Night temperatures for the next week will be higher than normal, the India Meteorological Centre (IMD) on Thursday said.Vidarbha and Marathwada in Maharashtra, Telangana, parts of Rayalseema, East and west Rajasthan, Delhi and NCR region, Punjab and Haryana, Odisha and Gangetic West Bengal are likely to witness heatwave like conditions, the IMD said in a statement.”Most parts of India are likely to experience warmer than normal night temperatures during April 12-21, outside the northwestern parts (Rajasthan, Gujarat, Punjab and Jammu and Kashmir) which are likely to remain near normal during April 12 to 21,” the IMD said.<!– /11440465/Dna_Article_Middle_300x250_BTF –>Skymet, a private weather forecasting agency said most parts of the country are reeling under intense heatwave conditions.”Heatwave has started to grip parts of Peninsular India including Telangana, Andhra Pradesh, Marathwada, Vidarbha and isolated pockets of Karnataka.”Temperatures have been above the 40 degrees mark at several places. For instance, Titlagarh in Odisha recorded its maximum as 45 degree Celsius, and Nalgonda in Andhra Pradesh sizzled at 44 degree Celsius. Also, Hyderabad observed its maximum at 43 degree Celsius which is the highest in 43 years.Now, Northwest India which was observing lower maximums as compared to East and Central India is also likely to get under the grip of intense heatwave conditions, Skymet said.
On Tuesday, India Meteorological Department (IMD) predicted that, following two successive drought years, the country is likely to receive above-normal southwest monsoon rains from June to September that will be widespread and evenly distributed.The 2016 forecast will bring cheer to the parched regions of the country, especially in central India, where people are currently facing an acute drinking water crisis. Eleven states in the country have declared drought.<!– /11440465/Dna_Article_Middle_300x250_BTF –>As per the long-range forecast, quantitatively, rainfall during the monsoon season is likely to be 106% of the long-period average (LPA), with an error margin of +/- 5.The IMD categorises rainfall in the 96-104% LPA range as normal and rainfall between 104-110% of LPA as above normal.Last year, the El Niño weather phenomenon – marked by warmer-than-average sea-surface temperatures in Pacific Ocean – that causes droughts in South Asia was quite strong, leading to a 14.3% monsoon deficit in 2015.According to IMD’s forecast, El Nino had peaked in December 2015 and is likely to weaken during the first half of this monsoon season.”El Nino, which was one of the major factors behind poor rainfall last year, will weaken soon. The rainfall this year will be widespread and well distributed. Marathwada and Vidarbha will also receive good rainfall while only North-East may receive below-normal rainfall. We are carefully monitoring the sea-surface temperatures of the Pacific and Indian oceans,” said Laxman Singh Rathore, director general, IMD.Based on the historical data of 1951-2009, the country receives an average seasonal rainfall of 890mm during the monsoon season.The IMD forecast also said that the probability of a normal monsoon is 30%, above-normal monsoon 34% and excess monsoon 30%. Effectively, there is a 94% probability of normal to excess monsoon this year.Currently, the Marathwada region in Maharashtra is facing an unprecedented drinking water crisis. In 2015, 39% of the country recorded below-normal rainfall and it was the first time after 1986-87 that the country witnessed a successive below-par monsoon.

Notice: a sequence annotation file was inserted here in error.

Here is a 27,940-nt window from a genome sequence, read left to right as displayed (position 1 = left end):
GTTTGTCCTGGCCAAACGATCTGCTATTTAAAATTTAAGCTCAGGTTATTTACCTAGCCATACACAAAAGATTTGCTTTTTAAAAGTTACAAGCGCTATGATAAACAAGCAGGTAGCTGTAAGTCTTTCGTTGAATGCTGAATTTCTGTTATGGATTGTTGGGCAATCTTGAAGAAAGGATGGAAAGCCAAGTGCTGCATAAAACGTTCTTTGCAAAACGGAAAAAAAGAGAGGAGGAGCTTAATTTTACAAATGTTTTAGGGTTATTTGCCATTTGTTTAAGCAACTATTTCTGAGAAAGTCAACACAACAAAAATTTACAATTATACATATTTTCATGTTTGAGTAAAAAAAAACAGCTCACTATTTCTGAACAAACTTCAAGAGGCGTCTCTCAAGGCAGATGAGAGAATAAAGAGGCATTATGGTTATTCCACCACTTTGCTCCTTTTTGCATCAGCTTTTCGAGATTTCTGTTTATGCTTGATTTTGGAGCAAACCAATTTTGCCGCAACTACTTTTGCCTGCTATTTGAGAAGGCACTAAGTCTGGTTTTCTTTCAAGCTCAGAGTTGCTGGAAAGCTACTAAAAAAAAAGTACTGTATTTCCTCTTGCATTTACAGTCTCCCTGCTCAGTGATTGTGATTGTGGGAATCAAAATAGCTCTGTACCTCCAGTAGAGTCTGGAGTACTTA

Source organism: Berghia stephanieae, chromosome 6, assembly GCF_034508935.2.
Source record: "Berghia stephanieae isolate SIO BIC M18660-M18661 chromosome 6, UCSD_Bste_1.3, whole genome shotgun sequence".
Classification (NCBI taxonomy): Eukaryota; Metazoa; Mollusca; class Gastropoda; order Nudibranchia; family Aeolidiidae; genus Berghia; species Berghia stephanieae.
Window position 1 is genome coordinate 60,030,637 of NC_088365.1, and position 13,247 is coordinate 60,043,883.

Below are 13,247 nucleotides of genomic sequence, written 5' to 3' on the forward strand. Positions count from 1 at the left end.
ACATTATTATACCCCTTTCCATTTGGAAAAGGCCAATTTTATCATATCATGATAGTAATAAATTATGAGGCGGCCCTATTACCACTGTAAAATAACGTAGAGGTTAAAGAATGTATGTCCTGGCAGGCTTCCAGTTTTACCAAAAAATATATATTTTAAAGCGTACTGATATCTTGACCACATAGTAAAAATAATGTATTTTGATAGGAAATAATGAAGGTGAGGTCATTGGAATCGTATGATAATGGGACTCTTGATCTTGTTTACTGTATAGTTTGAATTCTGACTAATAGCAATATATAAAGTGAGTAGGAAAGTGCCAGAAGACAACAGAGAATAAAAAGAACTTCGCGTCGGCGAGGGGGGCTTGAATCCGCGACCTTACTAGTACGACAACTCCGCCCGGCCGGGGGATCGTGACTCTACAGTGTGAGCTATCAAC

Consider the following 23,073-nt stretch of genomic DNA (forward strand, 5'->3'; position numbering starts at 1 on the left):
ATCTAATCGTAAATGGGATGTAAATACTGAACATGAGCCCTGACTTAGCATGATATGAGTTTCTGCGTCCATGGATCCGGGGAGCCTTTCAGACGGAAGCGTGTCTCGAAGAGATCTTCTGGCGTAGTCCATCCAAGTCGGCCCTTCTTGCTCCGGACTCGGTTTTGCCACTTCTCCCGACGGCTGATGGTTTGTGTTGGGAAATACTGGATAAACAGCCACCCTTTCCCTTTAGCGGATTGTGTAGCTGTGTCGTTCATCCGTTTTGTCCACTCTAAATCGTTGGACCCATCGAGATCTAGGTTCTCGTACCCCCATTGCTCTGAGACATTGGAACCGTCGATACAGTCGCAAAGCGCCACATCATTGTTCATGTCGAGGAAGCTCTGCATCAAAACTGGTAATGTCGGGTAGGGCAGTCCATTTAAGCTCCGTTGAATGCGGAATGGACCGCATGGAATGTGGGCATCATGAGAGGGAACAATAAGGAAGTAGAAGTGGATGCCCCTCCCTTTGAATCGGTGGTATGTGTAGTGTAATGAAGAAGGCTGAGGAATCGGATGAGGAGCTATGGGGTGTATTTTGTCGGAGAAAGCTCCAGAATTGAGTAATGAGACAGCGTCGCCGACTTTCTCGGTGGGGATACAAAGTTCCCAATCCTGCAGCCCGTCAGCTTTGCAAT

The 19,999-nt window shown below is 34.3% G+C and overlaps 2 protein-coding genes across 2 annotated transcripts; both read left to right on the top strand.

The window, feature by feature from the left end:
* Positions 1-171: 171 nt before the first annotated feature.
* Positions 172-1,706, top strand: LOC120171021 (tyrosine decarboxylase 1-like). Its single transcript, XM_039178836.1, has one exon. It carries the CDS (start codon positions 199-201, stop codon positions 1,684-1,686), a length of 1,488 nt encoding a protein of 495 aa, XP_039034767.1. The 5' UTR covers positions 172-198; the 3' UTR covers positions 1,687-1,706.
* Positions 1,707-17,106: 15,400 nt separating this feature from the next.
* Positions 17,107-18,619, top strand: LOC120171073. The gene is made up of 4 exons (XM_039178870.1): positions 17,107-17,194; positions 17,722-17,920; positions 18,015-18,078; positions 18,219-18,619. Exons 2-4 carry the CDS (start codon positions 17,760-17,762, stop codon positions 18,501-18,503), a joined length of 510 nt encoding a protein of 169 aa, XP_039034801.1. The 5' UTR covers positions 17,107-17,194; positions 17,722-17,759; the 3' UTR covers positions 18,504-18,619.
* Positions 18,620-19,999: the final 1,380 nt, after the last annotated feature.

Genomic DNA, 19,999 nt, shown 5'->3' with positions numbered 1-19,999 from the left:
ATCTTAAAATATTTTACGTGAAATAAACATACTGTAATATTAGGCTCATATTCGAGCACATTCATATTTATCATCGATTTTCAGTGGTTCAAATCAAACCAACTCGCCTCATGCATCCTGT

Easing fears over farm and economic growth after two consecutive years of drought, the India Meteorological Department (IMD) on Tuesday predicted “above normal” monsoon this year.
“Monsoon rains will be above long-period average this year and the El Nino conditions will be seen diminishing by June and July,” IMD said, adding that it will come out with the second stage of prediction in June.
Releasing its monsoon forecast for the season, IMD Director General Laxman Singh Rathore said, “Monsoon will be 106 percent of the long period average (LPA). There is 94 percent probability that monsoon will be normal to excess this year. By and large, there will be fair distribution of monsoon across the country. But North-East India and South-East India, particularly Tamil Nadu, may get slightly less than normal rainfall.”
Drought-hit Marathwada is also likely to receive “good” rainfall, Rathore added.
Anything less than 90 percent of the LPA is termed as a “deficient” monsoon and 90-96 percent of the LPA is considered as “below normal”. Monsoon is considered as “normal” if the LPA is between 96-104 percent of the LPA.
“Above normal” monsoon is between 104-110 per cent of the LPA and anything beyond 110 per cent of the LPA is considered as “excess”.
Agriculture, which contributes 15 per cent to India’s GDP and employs about 60 per cent of the country’s population, is heavily dependent on the monsoon as only 40 per cent of the cultivable area is under irrigation.
Due to poor monsoon in 2015-16 crop year (July-June), 10 states have declared drought and the Centre has sanctioned relief package of about Rs 10,000 crore to help farmers.
The forecast, which comes after two straight years of drought – is likely to boost the farm sector, which has been weighed down by subdued agriculture output and falling farmers’ income.
Two back-to-back monsoon failures, 2015 being the hottest year on record, poor post-monsoon rain, an alarming depletion of reservoirs and a heat wave that’s forecast to continue and even intensify — all this has changed the country’s water economics drastically for farmers, households, businesses and hydropower.